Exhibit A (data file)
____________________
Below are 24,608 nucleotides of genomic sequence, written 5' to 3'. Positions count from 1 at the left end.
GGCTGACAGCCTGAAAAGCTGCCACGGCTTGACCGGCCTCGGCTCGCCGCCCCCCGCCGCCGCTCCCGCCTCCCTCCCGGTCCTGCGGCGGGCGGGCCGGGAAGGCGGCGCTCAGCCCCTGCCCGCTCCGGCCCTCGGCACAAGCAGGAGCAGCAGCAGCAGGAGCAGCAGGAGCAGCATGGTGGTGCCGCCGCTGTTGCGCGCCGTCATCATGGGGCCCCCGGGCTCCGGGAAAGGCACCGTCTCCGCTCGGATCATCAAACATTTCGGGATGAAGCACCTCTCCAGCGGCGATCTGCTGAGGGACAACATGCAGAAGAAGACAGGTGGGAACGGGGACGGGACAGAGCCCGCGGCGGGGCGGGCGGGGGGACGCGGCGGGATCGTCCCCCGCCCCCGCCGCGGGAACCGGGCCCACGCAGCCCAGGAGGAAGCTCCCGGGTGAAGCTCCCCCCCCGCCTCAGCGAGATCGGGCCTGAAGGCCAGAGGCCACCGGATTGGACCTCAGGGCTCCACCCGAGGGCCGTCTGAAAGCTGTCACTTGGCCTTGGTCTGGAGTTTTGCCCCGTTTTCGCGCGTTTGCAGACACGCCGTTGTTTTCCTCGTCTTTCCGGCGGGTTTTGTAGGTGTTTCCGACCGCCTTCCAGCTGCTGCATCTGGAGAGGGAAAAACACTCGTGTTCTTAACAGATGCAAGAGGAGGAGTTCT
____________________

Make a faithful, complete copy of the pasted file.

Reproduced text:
Below are 24,608 nucleotides of genomic sequence, written 5' to 3'. Positions count from 1 at the left end.
GGCTGACAGCCTGAAAAGCTGCCACGGCTTGACCGGCCTCGGCTCGCCGCCCCCCGCCGCCGCTCCCGCCTCCCTCCCGGTCCTGCGGCGGGCGGGCCGGGAAGGCGGCGCTCAGCCCCTGCCCGCTCCGGCCCTCGGCACAAGCAGGAGCAGCAGCAGCAGGAGCAGCAGGAGCAGCATGGTGGTGCCGCCGCTGTTGCGCGCCGTCATCATGGGGCCCCCGGGCTCCGGGAAAGGCACCGTCTCCGCTCGGATCATCAAACATTTCGGGATGAAGCACCTCTCCAGCGGCGATCTGCTGAGGGACAACATGCAGAAGAAGACAGGTGGGAACGGGGACGGGACAGAGCCCGCGGCGGGGCGGGCGGGGGGACGCGGCGGGATCGTCCCCCGCCCCCGCCGCGGGAACCGGGCCCACGCAGCCCAGGAGGAAGCTCCCGGGTGAAGCTCCCCCCCCGCCTCAGCGAGATCGGGCCTGAAGGCCAGAGGCCACCGGATTGGACCTCAGGGCTCCACCCGAGGGCCGTCTGAAAGCTGTCACTTGGCCTTGGTCTGGAGTTTTGCCCCGTTTTCGCGCGTTTGCAGACACGCCGTTGTTTTCCTCGTCTTTCCGGCGGGTTTTGTAGGTGTTTCCGACCGCCTTCCAGCTGCTGCATCTGGAGAGGGAAAAACACTCGTGTTCTTAACAGATGCAAGAGGAGGAGTTCT